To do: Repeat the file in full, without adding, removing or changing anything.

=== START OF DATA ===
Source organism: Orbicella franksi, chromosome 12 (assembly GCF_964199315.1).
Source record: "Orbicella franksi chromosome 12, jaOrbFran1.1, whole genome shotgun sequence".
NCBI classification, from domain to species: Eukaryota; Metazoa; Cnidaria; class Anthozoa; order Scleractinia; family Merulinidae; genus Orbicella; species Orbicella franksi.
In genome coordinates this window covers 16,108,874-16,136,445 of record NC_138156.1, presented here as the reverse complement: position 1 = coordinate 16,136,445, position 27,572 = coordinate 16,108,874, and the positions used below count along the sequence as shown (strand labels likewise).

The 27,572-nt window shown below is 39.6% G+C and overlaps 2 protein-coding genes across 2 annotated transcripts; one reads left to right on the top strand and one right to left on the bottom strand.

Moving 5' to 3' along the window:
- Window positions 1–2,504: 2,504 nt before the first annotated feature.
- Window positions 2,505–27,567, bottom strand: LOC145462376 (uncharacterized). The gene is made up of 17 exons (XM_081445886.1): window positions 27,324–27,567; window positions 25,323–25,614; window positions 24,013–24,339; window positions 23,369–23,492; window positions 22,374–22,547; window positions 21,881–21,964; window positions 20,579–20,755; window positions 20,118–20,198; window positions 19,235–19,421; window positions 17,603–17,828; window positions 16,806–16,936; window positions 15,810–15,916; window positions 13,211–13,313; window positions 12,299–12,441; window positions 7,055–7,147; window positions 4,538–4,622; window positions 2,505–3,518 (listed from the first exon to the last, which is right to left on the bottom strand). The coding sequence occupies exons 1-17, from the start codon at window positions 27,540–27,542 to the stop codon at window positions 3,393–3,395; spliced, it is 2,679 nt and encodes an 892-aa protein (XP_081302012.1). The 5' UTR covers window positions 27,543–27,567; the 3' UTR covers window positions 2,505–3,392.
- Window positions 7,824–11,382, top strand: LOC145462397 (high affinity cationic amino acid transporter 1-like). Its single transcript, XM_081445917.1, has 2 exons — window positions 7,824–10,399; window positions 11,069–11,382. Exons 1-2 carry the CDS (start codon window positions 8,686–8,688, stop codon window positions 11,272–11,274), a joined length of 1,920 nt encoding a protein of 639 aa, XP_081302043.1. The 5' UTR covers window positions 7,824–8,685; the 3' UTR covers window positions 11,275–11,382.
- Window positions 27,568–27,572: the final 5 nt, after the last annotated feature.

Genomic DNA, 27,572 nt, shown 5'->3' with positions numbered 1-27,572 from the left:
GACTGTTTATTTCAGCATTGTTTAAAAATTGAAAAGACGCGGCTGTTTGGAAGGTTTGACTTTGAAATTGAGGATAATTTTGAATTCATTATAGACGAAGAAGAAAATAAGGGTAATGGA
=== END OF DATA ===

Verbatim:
Source organism: Orbicella franksi, chromosome 12 (assembly GCF_964199315.1).
Source record: "Orbicella franksi chromosome 12, jaOrbFran1.1, whole genome shotgun sequence".
NCBI classification, from domain to species: Eukaryota; Metazoa; Cnidaria; class Anthozoa; order Scleractinia; family Merulinidae; genus Orbicella; species Orbicella franksi.
In genome coordinates this window covers 16,108,874-16,136,445 of record NC_138156.1, presented here as the reverse complement: position 1 = coordinate 16,136,445, position 27,572 = coordinate 16,108,874, and the positions used below count along the sequence as shown (strand labels likewise).

The 27,572-nt window shown below is 39.6% G+C and overlaps 2 protein-coding genes across 2 annotated transcripts; one reads left to right on the top strand and one right to left on the bottom strand.

Moving 5' to 3' along the window:
- Window positions 1–2,504: 2,504 nt before the first annotated feature.
- Window positions 2,505–27,567, bottom strand: LOC145462376 (uncharacterized). The gene is made up of 17 exons (XM_081445886.1): window positions 27,324–27,567; window positions 25,323–25,614; window positions 24,013–24,339; window positions 23,369–23,492; window positions 22,374–22,547; window positions 21,881–21,964; window positions 20,579–20,755; window positions 20,118–20,198; window positions 19,235–19,421; window positions 17,603–17,828; window positions 16,806–16,936; window positions 15,810–15,916; window positions 13,211–13,313; window positions 12,299–12,441; window positions 7,055–7,147; window positions 4,538–4,622; window positions 2,505–3,518 (listed from the first exon to the last, which is right to left on the bottom strand). The coding sequence occupies exons 1-17, from the start codon at window positions 27,540–27,542 to the stop codon at window positions 3,393–3,395; spliced, it is 2,679 nt and encodes an 892-aa protein (XP_081302012.1). The 5' UTR covers window positions 27,543–27,567; the 3' UTR covers window positions 2,505–3,392.
- Window positions 7,824–11,382, top strand: LOC145462397 (high affinity cationic amino acid transporter 1-like). Its single transcript, XM_081445917.1, has 2 exons — window positions 7,824–10,399; window positions 11,069–11,382. Exons 1-2 carry the CDS (start codon window positions 8,686–8,688, stop codon window positions 11,272–11,274), a joined length of 1,920 nt encoding a protein of 639 aa, XP_081302043.1. The 5' UTR covers window positions 7,824–8,685; the 3' UTR covers window positions 11,275–11,382.
- Window positions 27,568–27,572: the final 5 nt, after the last annotated feature.

Genomic DNA, 27,572 nt, shown 5'->3' with positions numbered 1-27,572 from the left:
GACTGTTTATTTCAGCATTGTTTAAAAATTGAAAAGACGCGGCTGTTTGGAAGGTTTGACTTTGAAATTGAGGATAATTTTGAATTCATTATAGACGAAGAAGAAAATAAGGGTAATGGA